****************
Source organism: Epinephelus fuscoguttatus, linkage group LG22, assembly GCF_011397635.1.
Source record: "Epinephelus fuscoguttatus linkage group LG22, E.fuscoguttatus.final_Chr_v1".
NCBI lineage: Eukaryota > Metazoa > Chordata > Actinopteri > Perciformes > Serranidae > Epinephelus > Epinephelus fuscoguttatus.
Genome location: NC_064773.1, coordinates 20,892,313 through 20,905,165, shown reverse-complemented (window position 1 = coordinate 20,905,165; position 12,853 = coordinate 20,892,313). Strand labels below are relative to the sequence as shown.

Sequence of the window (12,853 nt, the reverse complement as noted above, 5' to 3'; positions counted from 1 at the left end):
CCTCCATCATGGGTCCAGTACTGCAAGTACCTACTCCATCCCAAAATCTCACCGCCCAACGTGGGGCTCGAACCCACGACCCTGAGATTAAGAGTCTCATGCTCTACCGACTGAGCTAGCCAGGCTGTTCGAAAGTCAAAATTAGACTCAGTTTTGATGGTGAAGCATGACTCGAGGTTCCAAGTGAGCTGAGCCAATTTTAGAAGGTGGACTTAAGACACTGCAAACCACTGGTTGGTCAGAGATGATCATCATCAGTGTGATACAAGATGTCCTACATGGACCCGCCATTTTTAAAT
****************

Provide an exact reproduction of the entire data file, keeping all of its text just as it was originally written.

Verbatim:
Source organism: Epinephelus fuscoguttatus, linkage group LG22, assembly GCF_011397635.1.
Source record: "Epinephelus fuscoguttatus linkage group LG22, E.fuscoguttatus.final_Chr_v1".
NCBI lineage: Eukaryota > Metazoa > Chordata > Actinopteri > Perciformes > Serranidae > Epinephelus > Epinephelus fuscoguttatus.
Genome location: NC_064773.1, coordinates 20,892,313 through 20,905,165, shown reverse-complemented (window position 1 = coordinate 20,905,165; position 12,853 = coordinate 20,892,313). Strand labels below are relative to the sequence as shown.

Sequence of the window (12,853 nt, the reverse complement as noted above, 5' to 3'; positions counted from 1 at the left end):
CCTCCATCATGGGTCCAGTACTGCAAGTACCTACTCCATCCCAAAATCTCACCGCCCAACGTGGGGCTCGAACCCACGACCCTGAGATTAAGAGTCTCATGCTCTACCGACTGAGCTAGCCAGGCTGTTCGAAAGTCAAAATTAGACTCAGTTTTGATGGTGAAGCATGACTCGAGGTTCCAAGTGAGCTGAGCCAATTTTAGAAGGTGGACTTAAGACACTGCAAACCACTGGTTGGTCAGAGATGATCATCATCAGTGTGATACAAGATGTCCTACATGGACCCGCCATTTTTAAAT